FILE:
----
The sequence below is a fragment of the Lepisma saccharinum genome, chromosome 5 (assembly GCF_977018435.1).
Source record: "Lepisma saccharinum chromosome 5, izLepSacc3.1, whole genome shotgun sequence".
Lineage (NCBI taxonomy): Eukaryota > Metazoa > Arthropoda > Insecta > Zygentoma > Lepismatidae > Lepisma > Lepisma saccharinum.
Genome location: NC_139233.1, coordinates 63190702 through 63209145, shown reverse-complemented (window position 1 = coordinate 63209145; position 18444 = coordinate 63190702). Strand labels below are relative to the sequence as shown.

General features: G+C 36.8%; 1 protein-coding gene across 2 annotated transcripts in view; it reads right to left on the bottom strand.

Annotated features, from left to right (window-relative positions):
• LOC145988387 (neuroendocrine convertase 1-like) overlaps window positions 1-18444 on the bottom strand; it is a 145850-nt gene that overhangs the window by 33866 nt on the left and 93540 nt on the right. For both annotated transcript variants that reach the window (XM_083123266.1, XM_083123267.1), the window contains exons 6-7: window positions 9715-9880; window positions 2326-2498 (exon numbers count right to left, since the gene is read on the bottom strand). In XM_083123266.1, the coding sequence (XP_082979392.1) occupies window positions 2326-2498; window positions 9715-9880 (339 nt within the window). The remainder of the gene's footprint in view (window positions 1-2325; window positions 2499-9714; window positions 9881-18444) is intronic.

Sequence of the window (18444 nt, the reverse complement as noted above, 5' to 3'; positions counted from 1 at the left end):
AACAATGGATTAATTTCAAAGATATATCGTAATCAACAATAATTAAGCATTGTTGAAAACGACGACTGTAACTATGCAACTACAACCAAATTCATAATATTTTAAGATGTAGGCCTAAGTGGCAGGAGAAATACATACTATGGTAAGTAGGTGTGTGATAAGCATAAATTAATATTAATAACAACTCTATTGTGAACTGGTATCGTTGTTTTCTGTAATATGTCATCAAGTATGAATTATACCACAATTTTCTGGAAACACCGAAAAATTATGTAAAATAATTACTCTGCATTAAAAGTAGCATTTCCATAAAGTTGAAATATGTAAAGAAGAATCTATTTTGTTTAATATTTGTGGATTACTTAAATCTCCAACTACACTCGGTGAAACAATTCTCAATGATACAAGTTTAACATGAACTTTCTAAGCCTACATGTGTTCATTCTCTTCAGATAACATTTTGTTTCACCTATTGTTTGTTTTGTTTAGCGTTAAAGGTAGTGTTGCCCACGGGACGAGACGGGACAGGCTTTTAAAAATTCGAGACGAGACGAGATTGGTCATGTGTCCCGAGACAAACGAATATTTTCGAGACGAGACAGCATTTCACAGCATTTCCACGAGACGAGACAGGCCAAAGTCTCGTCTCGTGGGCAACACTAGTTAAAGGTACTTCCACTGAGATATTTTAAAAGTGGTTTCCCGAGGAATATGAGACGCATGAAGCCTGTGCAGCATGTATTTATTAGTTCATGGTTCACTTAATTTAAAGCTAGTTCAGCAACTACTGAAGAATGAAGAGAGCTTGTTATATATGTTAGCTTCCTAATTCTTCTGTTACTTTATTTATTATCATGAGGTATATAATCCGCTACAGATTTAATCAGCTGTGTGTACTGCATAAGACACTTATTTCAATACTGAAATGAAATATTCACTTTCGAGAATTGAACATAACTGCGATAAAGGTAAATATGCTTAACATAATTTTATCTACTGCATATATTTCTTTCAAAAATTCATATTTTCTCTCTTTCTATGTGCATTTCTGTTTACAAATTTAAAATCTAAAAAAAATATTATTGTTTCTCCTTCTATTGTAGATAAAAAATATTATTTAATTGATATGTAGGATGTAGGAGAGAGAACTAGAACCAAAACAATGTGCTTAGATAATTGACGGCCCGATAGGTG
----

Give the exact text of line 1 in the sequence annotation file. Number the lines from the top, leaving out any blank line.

The sequence below is a fragment of the Lepisma saccharinum genome, chromosome 5 (assembly GCF_977018435.1).